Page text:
The problem with political arguments in contemporary Catholicism is that too often the disagreeing parties talk past one another, having very little intellectual common ground upon which to base the discussion. . . . Neither is willing to spend the intellectual effort to understand the concerns that drive their thoughts, the arguments that have led them to the conclusions they hold, the alternatives they have considered and rejected."
This is certainly advice which any Catholic, regardless of his personal and ideological convictions, can take to heart and follow.
23 of 34 people found the following review helpful
2.0 out of 5 stars A Somewhat Wandering Account 18 Dec. 2000
By Mr Pat Hynes - Published on
Format: Hardcover
I purchased this book in the hope that I would obtain a clearer understanding of Cardinal Ratzinger in terms of his role and significance during the last twenty years. However I have to say that while there is lots of information in this book along with stories and anecdotes, it fails to deliver in terms of a substantive analysis of the church since vatican II and where the church will be as we move further into this the 21st century. At the conclusion of the book Allen hinges his critical description of the Cardinal in terms of the next conclave including a list of reasons why Ratzinger will not be Pope. If that is not enough he then goes further to sujest that in the event that he is wrong and Ratzinger does become Pope all of the difficulties he would envisage with such a papacy. The issues which he attampts to examine are far to complex in nature to be benchmarked of nothing other than his own futuristic and prophetic beliefs. Sorry to be so negetive.
4 of 6 people found the following review helpful
1.0 out of 5 stars Useful facts, lots of hostility 5 Sept. 2007
By Pedro E. Martinez - Published on
Format: Hardcover
John Allen's shows his hostility toward Ratzinger in his choice of verbs and adjectives to describe what Ratzinger has done to preserve Catholic ortodoxy. Mr. Allen would have a Catholicism where everyone thinks and does as they please, and still be in good terms with the Church. However, I still managed to finish the book and to leave it with an increased admiration for the current pope. On the plus side, Mr. Allen does provide useful summaries of the theological views of those whom then-Cardinal Ratzinger opposed, as well as some of his reasons for doing so. But the way he finishes the section on Other Religions ("What is at stake"), implies that Ratzinger's views have contributed to the civil wars that- like Kosovo and Northern Ireland- are fought under the disguise of being religiously motivated. Suggesting that Ratzinger's work has contributed to those conflicts is completelely over the top and inflammatory, not to say untrue.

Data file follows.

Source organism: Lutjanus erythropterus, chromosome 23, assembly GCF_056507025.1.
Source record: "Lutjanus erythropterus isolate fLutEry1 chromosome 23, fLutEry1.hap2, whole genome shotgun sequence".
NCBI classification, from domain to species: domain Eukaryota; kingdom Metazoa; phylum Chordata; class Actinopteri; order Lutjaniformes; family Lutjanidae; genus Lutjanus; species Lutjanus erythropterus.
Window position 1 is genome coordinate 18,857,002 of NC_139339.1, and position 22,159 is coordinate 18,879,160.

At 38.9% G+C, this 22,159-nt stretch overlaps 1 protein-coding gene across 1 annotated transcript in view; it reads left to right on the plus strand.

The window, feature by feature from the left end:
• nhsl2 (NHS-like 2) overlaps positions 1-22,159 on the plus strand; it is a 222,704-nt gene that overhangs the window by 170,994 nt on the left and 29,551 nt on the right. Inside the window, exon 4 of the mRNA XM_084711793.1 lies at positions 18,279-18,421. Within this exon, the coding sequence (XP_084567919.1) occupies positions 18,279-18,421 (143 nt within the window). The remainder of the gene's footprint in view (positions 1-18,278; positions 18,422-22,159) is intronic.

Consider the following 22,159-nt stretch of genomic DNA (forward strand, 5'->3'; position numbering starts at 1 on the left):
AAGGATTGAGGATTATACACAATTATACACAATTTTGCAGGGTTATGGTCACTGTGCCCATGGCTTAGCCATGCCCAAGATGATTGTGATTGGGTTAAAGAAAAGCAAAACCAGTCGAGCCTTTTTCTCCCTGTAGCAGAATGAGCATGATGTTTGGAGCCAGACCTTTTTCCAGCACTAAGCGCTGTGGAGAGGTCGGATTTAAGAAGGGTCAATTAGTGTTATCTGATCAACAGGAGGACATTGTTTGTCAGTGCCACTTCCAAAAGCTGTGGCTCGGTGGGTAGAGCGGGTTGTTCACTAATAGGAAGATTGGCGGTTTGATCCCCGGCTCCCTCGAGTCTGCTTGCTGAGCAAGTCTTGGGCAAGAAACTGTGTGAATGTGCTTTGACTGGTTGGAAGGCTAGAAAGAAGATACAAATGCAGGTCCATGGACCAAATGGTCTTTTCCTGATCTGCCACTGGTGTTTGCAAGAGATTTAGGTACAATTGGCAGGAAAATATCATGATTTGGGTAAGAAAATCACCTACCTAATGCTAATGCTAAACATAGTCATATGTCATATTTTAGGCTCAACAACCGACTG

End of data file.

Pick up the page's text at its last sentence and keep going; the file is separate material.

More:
28 of 45 people found the following review helpful
5.0 out of 5 stars Even Handed Study of a Controvertial Figure 31 Jan. 2002
By C. Roussel - Published on
Format: Hardcover
John Allen is to be commended for his biography of Cardinal Ratzinger. It is difficult to write objectively about living, controvertial figures and even more so in the case of powerful religious figures. Emotions can run high, even to the boiling point. Some readers might expect a "hatchet job" of the Prefect of the CDF by a writer for the "National Catholic Reporter", which is a prominently liberal newspaper, but only someone blinded by partisanship could consider this carefully researched and written book to be anything but thoughtful and even handed.
Allen read all of Ratzinger's works and many collateral books and conducted dozens of interviews in preparation for this study. He is at present NCR's resident editor in Rome. Allen is also an unusually well-read and well-informed practicing Catholic who genuinely tries to understand the points of view of his subjects. He raises difficult questions, as is his proper role, and, in my opinion, sometimes gives Ratzinger the benefit of the doubt when a sterner view would be justified but he provides a tremendous amount of valuable information and references so the reader can do his or her own research. This is the mark of a serious biographer and not a polemicist.
John Allen's "Cardinal Ratzinger" is an important and scholarly contribution to our understanding of this powerful figure in the present-day Catholic hierarchy. It deserves to be read.